Overactivation of AKT/mTOR signaling pathway plays a prominent role in tumor initiation, progression, and prognosis. Phosphorylation of AKT and mTOR indicate activation of the AKT signaling pathway. In the present study, the protein level of members of the AKT signaling pathway, including AKT, mTOR, 4EBP1, p70S6K, and BAD as well as the endogenous inhibitors of the AKT pathway such as PTEN, PHLPP and CTMP were examined in GBC-SD cells after transfection using western blotting. As shown in Figure Figure5A,5A, p-AKT, p-mTOR, p-4EBP1, p-p70S6K, and p-Bad protein levels were significantly decreased after transfection, indicating that AKT/mTOR pathway activation was suppressed. Figure Figure5B5B showed that PHLPP protein level was significantly increased, while the expression of PTEN and CTMP were not significantly changed after transfection. Furthermore, immunohistochemistry showed that SNORA74B gene silencing increased PHLPP protein levels in xenografts (Figure (Figure2E),2E), indicating that SNORA74B may regulate PHLPP expression both in vitro and in vivo. A negative correlation between the expression of SNORA74B and PHLPP in GBC cases was observed (Figure (Figure5D).5D). The above data suggest that SNORA74B regulates the expression of PHLPP in GBC. To determine whether the tumor suppressive effects of SNORA74B knockdown are mediated by PHLPP, we knocked down PHLPP by shRNA (Figure (Figure5C)5C) and examined the effects of SNORA74B silencing on the activation of members of AKT/mTOR signaling pathway, as well as on cell viability, cell cycle, and apoptosis. As shown in Figure Figure5A,5A, once endogenous PHLPP is depleted, sh-SNORA74B no longer suppresses the activation of these members of the AKT/mTOR signaling pathway. In addition, proliferation inhibition, G1 arrest, and apoptosis induction caused by SNORA74B silencing are also abrogated (Figures (Figures2C,2C, ,3,3, and and44).
Over the past decades, the curtain has been gradually raised on the role of non-coding RNA in cancer biology especially miRNAs and lncRNAs. snoRNAs comprise a class of non-coding RNAs which has recently been linked to tumor development and progression. Since the initial discovery of C/D box snoRNAU50 involvement in B-cell lymphoma biology, several snoRNAs including SNHG20, SNORD78, and SNORD114-1 have been reported to act as oncogenes in colorectal cancer , lung cancer , and leukemia . In the present study, we investigated the role of SNORA74B in GBC cell biology.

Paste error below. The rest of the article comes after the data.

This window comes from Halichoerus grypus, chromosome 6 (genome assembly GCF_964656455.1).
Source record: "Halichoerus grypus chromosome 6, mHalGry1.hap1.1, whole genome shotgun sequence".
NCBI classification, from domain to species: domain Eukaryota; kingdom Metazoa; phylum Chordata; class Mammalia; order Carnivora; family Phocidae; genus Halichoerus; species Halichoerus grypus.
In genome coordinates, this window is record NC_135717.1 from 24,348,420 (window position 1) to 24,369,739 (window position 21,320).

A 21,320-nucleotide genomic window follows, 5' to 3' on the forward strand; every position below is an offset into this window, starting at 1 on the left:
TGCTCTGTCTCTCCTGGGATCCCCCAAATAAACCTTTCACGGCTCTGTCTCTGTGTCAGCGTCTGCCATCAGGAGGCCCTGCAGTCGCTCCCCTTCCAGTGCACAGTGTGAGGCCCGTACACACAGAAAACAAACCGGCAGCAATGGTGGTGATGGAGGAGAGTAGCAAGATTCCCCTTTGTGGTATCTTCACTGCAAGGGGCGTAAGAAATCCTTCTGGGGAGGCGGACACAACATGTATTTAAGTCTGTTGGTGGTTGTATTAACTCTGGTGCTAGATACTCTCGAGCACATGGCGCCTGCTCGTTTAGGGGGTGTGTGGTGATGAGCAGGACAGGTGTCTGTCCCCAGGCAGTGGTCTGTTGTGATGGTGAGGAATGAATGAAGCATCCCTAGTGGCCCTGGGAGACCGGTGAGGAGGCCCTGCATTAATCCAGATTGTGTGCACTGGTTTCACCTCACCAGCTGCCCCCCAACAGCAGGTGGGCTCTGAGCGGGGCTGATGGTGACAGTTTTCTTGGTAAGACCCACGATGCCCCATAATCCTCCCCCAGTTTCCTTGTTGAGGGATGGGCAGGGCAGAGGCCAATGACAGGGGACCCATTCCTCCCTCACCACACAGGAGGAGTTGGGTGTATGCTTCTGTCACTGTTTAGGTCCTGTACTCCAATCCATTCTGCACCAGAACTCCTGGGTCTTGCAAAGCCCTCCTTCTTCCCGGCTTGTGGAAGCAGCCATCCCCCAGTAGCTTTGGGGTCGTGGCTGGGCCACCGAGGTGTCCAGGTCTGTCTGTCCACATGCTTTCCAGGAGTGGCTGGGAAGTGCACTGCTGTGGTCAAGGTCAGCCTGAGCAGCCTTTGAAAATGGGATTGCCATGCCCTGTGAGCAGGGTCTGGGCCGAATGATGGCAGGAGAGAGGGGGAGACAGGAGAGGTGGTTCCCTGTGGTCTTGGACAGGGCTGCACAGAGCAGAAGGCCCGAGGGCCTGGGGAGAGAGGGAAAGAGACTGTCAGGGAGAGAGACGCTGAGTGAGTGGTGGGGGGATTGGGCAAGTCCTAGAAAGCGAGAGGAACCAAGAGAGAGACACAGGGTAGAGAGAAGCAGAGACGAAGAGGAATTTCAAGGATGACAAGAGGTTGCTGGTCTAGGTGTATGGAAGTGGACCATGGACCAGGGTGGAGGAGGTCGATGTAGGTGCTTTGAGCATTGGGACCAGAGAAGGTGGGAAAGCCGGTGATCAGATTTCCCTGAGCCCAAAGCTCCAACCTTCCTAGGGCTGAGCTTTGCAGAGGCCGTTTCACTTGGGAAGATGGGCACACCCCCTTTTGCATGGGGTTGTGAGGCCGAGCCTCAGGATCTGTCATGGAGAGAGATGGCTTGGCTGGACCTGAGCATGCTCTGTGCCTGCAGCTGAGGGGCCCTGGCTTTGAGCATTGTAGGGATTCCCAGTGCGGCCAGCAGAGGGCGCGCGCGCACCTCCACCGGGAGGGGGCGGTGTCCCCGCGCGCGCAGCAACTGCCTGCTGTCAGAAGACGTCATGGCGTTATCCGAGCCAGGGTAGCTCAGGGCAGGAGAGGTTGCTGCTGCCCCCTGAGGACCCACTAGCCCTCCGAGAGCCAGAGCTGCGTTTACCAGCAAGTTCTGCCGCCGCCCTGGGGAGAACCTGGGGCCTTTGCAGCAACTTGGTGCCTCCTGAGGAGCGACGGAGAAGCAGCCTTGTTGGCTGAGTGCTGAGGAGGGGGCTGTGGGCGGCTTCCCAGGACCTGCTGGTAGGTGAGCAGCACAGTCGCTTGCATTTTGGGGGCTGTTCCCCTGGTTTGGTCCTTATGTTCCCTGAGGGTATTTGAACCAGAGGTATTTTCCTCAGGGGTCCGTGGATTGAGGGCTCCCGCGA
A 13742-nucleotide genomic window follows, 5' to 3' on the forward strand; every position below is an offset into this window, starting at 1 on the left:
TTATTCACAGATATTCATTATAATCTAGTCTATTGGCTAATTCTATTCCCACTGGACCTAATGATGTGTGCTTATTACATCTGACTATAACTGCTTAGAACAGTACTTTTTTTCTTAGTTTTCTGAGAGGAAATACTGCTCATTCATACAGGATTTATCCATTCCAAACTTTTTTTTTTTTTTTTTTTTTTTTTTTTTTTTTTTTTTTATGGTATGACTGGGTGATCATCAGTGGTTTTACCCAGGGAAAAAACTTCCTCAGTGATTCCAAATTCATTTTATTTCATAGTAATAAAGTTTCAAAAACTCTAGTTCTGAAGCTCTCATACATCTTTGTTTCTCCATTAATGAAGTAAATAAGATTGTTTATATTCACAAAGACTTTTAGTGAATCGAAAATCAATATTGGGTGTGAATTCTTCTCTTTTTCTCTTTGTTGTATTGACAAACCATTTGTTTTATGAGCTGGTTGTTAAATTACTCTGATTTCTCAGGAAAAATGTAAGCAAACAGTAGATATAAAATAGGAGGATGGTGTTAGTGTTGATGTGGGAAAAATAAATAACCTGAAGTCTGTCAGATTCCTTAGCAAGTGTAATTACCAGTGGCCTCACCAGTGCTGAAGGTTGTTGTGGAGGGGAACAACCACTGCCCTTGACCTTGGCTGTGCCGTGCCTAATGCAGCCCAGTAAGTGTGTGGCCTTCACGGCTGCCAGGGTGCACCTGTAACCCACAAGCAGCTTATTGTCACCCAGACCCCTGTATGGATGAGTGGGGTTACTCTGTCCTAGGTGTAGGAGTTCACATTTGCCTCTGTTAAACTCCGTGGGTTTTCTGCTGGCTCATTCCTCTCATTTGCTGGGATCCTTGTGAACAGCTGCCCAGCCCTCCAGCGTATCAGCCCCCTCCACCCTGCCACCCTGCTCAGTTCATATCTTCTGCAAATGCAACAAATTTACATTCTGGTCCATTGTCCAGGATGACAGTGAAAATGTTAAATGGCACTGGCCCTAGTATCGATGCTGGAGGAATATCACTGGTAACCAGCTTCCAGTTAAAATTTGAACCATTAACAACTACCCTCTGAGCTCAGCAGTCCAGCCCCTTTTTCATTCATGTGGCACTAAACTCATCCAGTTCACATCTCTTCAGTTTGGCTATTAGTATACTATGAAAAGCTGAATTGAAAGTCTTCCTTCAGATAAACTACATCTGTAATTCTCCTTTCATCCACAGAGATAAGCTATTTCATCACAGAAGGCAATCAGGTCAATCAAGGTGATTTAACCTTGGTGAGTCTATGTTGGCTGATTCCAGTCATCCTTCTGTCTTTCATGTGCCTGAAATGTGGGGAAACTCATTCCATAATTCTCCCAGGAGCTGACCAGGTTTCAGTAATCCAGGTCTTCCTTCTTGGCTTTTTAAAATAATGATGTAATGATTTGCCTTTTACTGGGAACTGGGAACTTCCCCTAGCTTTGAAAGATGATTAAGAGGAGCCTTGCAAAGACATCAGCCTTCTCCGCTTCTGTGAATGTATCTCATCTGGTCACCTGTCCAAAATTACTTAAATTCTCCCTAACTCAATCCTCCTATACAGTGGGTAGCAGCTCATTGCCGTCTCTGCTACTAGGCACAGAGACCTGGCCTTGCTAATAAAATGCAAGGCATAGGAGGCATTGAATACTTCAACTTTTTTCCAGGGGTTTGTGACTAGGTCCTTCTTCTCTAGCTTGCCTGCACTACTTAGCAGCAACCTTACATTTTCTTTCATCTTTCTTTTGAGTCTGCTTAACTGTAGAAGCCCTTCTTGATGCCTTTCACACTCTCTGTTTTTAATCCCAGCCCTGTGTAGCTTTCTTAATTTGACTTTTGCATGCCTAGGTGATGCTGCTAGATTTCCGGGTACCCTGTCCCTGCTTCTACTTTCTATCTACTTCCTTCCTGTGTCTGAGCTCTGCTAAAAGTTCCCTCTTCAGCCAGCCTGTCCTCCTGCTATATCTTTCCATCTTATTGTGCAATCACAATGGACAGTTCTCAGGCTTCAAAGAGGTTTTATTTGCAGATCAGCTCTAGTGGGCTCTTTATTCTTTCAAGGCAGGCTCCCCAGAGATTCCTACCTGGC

First of all, we found a significant increase in the expression of SNORA74B in tumor samples from 72 cases with GBC, and its levels were associated with local invasion, advanced AJCC tumor stage and Ki67 expression, but was negatively associated with PHLPP expression. Interestingly, we found levels of SNORA74B expression were positively correlated with CA19-9 levels. CA19-9 is a specific marker of gastrointestinal malignancy as these adhesion molecules may be secreted from cancer cells. It has been documented that serum CA 19-9 is a fairly good predictor for discriminating patients with gallbladder cancer from patients with gallstone and no cancer, and also gives a preoperative prediction of survival in GBC [10, 11]. If SNORA74B is detectable in blood, our result provides a possibility that SNORA74B combined with CA19-9 could serve as valuable diagnostic indicators for GBC. Future study should be carried out to clarify the link between SNORA74B and CA19-9. Kaplan-Meier analyses suggest that patients with higher SNORA74B expression have shorter OS and DFS after surgery. Univariate and multivariate analysis indicated that SNORA74B may serve as an independent predictor for GBC patients.